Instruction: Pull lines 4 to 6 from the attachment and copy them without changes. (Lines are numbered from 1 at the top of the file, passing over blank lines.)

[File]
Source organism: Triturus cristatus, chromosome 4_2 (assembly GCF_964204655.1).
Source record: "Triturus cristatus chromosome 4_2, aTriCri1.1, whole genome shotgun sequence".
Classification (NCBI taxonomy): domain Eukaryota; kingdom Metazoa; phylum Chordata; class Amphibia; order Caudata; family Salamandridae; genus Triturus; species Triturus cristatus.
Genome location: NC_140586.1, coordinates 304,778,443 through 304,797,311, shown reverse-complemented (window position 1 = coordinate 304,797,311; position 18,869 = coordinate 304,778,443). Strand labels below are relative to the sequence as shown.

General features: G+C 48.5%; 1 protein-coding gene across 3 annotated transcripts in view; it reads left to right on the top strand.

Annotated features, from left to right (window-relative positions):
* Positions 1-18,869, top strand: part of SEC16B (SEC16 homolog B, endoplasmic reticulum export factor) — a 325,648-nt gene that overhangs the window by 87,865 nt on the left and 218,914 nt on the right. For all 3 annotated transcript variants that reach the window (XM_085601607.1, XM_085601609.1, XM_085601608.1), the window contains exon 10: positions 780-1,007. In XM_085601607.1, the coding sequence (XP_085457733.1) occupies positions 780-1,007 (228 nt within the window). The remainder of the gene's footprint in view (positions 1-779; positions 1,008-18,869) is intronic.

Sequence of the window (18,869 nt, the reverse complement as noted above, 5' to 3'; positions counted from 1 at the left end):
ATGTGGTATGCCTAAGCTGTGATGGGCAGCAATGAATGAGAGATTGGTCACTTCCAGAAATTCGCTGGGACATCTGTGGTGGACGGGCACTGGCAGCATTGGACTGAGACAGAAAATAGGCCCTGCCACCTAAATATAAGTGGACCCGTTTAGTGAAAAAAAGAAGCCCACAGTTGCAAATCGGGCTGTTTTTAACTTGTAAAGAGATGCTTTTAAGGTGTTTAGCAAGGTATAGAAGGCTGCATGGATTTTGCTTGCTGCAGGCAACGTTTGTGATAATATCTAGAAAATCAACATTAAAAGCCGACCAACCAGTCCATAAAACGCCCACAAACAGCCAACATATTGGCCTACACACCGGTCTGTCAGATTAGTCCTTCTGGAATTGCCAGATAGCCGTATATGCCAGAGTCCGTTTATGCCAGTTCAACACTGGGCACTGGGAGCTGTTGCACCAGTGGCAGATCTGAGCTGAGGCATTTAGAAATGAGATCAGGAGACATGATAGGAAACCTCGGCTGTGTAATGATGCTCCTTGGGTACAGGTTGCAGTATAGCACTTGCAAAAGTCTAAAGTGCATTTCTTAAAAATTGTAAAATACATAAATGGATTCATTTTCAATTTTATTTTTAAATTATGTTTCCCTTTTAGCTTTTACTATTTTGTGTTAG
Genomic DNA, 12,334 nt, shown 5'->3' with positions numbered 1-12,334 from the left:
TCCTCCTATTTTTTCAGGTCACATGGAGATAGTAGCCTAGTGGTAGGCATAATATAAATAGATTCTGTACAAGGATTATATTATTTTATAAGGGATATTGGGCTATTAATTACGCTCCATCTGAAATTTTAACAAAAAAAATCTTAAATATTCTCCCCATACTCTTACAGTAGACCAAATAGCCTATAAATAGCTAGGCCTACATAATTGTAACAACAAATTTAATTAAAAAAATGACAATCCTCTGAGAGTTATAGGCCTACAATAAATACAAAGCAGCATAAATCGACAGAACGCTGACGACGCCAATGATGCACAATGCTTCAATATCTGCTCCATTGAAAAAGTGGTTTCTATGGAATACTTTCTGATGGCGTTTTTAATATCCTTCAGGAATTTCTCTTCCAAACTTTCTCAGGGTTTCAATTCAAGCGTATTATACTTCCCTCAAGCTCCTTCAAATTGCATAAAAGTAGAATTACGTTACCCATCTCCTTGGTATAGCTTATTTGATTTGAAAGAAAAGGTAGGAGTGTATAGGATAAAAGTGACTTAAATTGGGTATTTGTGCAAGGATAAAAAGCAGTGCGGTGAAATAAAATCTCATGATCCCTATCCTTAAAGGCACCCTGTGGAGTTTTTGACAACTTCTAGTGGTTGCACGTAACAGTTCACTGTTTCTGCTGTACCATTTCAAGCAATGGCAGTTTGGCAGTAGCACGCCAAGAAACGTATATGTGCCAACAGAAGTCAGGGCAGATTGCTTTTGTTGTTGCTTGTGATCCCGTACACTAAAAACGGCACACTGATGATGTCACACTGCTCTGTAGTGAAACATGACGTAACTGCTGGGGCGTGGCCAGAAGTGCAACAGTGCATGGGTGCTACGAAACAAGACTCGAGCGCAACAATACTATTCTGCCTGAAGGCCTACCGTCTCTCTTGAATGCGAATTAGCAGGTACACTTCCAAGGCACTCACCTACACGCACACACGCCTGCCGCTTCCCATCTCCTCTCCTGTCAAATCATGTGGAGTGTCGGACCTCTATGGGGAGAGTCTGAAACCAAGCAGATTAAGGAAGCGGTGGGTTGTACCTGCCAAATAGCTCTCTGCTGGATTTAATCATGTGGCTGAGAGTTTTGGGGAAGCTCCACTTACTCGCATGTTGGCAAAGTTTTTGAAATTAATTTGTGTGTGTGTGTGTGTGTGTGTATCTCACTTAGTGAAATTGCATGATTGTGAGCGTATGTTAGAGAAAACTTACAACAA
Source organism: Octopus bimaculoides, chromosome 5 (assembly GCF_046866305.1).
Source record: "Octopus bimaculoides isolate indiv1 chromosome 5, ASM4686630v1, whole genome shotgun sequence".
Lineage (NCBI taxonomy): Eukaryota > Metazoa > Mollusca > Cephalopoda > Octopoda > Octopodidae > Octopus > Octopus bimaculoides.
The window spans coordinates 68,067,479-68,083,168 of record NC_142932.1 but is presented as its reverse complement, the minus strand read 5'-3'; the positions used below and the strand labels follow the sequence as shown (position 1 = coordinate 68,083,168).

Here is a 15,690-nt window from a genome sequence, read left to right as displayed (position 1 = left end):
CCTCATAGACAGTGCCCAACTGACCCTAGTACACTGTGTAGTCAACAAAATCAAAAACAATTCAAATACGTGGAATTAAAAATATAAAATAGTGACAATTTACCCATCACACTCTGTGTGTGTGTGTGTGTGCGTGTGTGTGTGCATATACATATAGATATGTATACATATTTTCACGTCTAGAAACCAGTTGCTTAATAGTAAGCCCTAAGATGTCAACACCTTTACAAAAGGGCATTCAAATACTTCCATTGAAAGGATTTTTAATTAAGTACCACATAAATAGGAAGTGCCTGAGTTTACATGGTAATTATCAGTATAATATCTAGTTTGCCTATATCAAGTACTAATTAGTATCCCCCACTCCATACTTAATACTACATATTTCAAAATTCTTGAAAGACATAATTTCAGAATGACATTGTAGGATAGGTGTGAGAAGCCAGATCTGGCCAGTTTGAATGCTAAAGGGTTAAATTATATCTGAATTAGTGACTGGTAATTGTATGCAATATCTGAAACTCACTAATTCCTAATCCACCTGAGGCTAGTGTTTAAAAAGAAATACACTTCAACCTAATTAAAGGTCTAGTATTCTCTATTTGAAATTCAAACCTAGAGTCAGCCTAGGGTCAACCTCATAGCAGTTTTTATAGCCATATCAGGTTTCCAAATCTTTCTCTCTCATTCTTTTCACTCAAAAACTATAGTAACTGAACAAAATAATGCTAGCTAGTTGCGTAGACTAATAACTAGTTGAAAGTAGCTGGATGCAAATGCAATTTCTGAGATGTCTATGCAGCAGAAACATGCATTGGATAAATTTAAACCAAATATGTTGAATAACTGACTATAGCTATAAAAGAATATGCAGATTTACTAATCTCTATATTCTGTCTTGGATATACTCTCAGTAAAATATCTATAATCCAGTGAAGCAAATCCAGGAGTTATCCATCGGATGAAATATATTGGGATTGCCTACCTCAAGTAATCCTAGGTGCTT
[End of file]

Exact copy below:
Genome location: NC_140586.1, coordinates 304,778,443 through 304,797,311, shown reverse-complemented (window position 1 = coordinate 304,797,311; position 18,869 = coordinate 304,778,443). Strand labels below are relative to the sequence as shown.

General features: G+C 48.5%; 1 protein-coding gene across 3 annotated transcripts in view; it reads left to right on the top strand.

Annotated features, from left to right (window-relative positions):